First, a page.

This method is pretty self explanatory. I make sure the water from my sink is on the warm side (not hot). Then I hold the pot under my faucet and douse the potting medium with water from the top. Very gently, if any orchid leaves are in the way, I will lift those up to ensure the water is soaking all of the areas in my pot. Due to the nature of orchid pots, you should be able to see through to the roots and notice that they are getting green and plump.
As I mentioned in one of the above paragraphs, because tropical rainstorms tend to really soak the roots of orchids in their natural habitat, it’s important to mimic that when watering at your sink. A lot of times what I recommend doing is to heavily douse the top and around the sides of your pot. Then, let the excess water drain out for a moment. Soak the top of the pot again. Drain. Repeat that process one more time for a total of 3 times. They seem to really enjoy it 😉
Pump Sprayer Method
Just recently I discovered this trick and have found it to be extremely helpful for watering large collections at once. Just as you can do with the soaking method, fill this pump sprayer with your fertilizer and warm water both. The hard work is done for you. Obviously, you will need to pump up the pressure before you can spray but the pressure holds for a fair amount of time.
Use this technique in the same way you would at your sink. Thoroughly soak your potting medium, allowing all of the excess to drain out of the bottom and sides of your pot. Do be sure to really get your bark or spaghnum moss soaked to prevent premature drying before your next watering.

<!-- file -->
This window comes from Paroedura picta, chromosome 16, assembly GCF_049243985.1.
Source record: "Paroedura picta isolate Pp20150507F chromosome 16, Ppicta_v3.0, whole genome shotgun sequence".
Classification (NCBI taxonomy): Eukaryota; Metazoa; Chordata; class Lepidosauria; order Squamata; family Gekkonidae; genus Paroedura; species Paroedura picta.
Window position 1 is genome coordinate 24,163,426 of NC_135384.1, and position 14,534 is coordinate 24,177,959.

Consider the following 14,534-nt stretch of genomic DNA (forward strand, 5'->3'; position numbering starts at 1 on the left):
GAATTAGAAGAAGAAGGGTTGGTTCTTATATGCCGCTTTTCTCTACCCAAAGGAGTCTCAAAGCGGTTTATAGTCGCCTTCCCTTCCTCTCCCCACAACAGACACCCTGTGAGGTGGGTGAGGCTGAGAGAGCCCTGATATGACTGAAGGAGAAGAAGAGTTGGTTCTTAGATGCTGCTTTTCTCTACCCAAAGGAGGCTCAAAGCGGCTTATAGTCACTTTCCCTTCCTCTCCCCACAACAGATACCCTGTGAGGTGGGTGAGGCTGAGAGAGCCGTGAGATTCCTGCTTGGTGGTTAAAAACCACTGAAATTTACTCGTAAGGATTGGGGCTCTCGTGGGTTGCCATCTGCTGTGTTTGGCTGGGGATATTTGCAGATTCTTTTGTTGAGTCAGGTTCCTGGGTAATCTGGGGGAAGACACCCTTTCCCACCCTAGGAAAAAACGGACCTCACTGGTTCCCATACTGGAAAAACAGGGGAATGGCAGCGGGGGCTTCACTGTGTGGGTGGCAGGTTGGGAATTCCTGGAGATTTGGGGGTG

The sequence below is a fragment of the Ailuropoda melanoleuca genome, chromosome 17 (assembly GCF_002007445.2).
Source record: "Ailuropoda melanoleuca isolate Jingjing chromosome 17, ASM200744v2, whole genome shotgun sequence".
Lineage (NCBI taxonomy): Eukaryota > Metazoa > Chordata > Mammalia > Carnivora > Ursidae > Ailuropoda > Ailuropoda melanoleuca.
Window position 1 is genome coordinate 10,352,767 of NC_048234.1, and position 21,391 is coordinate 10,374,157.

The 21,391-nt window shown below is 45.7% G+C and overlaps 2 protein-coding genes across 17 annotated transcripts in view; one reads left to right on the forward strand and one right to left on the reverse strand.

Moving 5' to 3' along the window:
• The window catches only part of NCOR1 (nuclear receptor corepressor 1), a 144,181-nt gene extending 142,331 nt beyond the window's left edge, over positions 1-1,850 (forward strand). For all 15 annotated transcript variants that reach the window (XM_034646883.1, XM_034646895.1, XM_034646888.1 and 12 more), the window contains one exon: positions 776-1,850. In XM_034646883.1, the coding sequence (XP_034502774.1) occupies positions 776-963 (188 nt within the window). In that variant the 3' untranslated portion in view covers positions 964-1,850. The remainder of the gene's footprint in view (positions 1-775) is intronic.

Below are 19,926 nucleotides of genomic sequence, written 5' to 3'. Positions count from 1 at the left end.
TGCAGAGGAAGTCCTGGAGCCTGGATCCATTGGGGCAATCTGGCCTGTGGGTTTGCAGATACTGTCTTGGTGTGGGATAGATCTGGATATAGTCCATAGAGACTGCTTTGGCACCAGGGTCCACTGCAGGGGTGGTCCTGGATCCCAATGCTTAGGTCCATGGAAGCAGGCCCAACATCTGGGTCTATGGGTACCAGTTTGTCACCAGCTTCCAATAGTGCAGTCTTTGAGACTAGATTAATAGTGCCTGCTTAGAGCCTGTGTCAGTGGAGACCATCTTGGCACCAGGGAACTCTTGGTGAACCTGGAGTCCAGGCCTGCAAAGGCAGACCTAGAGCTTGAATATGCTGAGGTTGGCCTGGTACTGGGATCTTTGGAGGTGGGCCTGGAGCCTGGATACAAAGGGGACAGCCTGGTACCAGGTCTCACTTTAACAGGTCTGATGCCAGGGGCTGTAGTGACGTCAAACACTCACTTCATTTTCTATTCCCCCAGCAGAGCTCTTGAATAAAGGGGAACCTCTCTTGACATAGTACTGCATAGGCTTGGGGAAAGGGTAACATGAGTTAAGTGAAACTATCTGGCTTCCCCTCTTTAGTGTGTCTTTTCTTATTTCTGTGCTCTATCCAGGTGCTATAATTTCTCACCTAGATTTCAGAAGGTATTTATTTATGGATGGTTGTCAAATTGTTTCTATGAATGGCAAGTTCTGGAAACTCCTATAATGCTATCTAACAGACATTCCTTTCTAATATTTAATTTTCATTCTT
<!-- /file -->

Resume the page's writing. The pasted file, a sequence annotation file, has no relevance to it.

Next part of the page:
How Often Should I Water?
Once every week works for me. A lady that I respected greatly in the orchid world watered hers once every 2 weeks. You can safely water somewhere in that time frame, usually every 7-10 days. Over-watering your orchids is far more lethal than not watering frequently enough. You will begin to see signs of distress in your foliage when there is a watering issue.
You also have to take into consideration the type of potting media you have. Orchid bark dries out more quickly than sphagnum moss.
As for fertilizing – that will also vary. In the orchid world, there is a rule many live by, “Feed weakly, weekly.” Weakly means diluting your fertilizer much more than what the container you have calls for. Otherwise, you are typically safe to feed orchids once every 4 weeks.
Orchids Must Have Humidity
Orchids are humidity loving creatures. They are from the tropics after all. Without relatively high humidity, orchids will not thrive. They prefer between 40-70% humidity.
There are a few ways to increase humidity for them. You can purchase a humidifier for the room housing the orchids, purchase a humidity tray, or you can make a homemade tray with pebbles to create humidity as well. To make a homemade humidity tray, here’s a great link explaining well the different options you have: National Gardening Association – How To Create Humidity
Pick The Best Way To Water Orchids For You
It’s important that you’re comfortable with how you take care of your orchids. These watering techniques mentioned, with the exception of ice cubes, work beautifully and keep your orchid feeling and looking great.
Remember, orchids absolutely hate sitting in water and will rot. Whichever method you choose from this list, be sure to let excess water drain out. It’s a simple, yet critical, part of orchid care. If you are wondering what colors for orchid roots are good, see my post about trimming orchid roots.
Cheers to much healthier orchids! Please let me know if there are any questions I can answer for you by leaving a comment below.